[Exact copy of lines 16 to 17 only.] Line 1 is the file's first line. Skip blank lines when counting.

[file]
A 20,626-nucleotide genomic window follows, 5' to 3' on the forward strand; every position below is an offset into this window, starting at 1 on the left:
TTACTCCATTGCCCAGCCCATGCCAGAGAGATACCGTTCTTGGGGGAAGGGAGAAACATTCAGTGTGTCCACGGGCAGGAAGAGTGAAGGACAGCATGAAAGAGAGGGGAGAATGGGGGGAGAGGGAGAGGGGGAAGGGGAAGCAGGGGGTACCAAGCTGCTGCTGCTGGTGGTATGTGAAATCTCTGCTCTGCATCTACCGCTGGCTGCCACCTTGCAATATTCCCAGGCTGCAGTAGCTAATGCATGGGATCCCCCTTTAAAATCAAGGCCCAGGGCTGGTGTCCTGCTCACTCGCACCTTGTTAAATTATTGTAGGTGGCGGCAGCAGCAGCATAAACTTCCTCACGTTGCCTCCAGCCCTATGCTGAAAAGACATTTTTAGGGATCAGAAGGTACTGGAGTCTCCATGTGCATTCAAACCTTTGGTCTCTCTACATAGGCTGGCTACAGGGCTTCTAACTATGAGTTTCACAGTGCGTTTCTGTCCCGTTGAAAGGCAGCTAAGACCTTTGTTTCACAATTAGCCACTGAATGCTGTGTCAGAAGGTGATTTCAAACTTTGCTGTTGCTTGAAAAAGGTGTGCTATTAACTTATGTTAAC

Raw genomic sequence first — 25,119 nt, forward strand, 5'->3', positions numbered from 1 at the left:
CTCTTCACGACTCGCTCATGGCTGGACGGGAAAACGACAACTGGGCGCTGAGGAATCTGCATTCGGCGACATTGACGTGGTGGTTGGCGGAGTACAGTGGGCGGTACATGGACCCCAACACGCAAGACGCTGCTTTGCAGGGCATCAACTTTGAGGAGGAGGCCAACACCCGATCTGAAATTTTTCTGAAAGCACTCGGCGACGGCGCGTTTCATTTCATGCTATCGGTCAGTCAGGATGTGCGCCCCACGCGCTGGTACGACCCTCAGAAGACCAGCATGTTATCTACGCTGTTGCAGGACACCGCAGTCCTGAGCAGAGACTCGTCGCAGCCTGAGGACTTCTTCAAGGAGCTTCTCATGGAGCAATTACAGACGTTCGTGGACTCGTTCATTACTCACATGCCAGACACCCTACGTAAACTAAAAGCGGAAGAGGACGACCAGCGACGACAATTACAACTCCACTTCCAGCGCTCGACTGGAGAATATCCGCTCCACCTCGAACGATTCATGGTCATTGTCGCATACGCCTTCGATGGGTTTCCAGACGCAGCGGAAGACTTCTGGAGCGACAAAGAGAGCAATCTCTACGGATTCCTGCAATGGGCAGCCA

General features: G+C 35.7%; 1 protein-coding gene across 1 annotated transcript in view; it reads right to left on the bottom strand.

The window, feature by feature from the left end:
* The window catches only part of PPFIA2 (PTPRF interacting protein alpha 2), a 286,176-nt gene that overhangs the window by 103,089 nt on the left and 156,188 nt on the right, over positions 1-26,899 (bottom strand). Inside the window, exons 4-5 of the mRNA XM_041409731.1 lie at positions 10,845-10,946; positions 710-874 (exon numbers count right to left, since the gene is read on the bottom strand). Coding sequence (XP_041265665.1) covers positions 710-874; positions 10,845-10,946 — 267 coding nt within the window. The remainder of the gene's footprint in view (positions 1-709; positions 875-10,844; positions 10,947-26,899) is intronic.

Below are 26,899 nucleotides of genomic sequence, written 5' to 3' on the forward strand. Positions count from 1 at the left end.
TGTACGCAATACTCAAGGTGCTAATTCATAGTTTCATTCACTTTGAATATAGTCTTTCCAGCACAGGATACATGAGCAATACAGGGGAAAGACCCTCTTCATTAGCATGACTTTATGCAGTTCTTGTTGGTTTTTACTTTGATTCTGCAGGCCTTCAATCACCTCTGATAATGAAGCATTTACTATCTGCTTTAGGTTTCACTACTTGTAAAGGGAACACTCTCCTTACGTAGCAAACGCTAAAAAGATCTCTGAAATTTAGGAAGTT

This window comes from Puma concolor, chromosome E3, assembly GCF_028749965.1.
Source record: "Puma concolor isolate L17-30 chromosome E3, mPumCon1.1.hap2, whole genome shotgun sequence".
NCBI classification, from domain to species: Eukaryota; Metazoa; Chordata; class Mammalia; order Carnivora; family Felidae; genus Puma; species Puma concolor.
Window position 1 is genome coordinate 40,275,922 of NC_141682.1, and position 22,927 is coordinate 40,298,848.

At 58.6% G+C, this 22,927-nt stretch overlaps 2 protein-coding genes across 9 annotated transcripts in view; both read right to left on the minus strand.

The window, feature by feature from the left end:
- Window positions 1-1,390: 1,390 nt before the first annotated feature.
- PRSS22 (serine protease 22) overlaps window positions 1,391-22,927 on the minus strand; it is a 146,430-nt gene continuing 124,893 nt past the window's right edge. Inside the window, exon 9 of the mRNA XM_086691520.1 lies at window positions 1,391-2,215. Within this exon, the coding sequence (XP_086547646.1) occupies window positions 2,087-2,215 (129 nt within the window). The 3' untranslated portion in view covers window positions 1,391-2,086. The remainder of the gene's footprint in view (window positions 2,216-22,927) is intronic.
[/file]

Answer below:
- Window positions 1-1,390: 1,390 nt before the first annotated feature.
- PRSS22 (serine protease 22) overlaps window positions 1,391-22,927 on the minus strand; it is a 146,430-nt gene continuing 124,893 nt past the window's right edge. Inside the window, exon 9 of the mRNA XM_086691520.1 lies at window positions 1,391-2,215. Within this exon, the coding sequence (XP_086547646.1) occupies window positions 2,087-2,215 (129 nt within the window). The 3' untranslated portion in view covers window positions 1,391-2,086. The remainder of the gene's footprint in view (window positions 2,216-22,927) is intronic.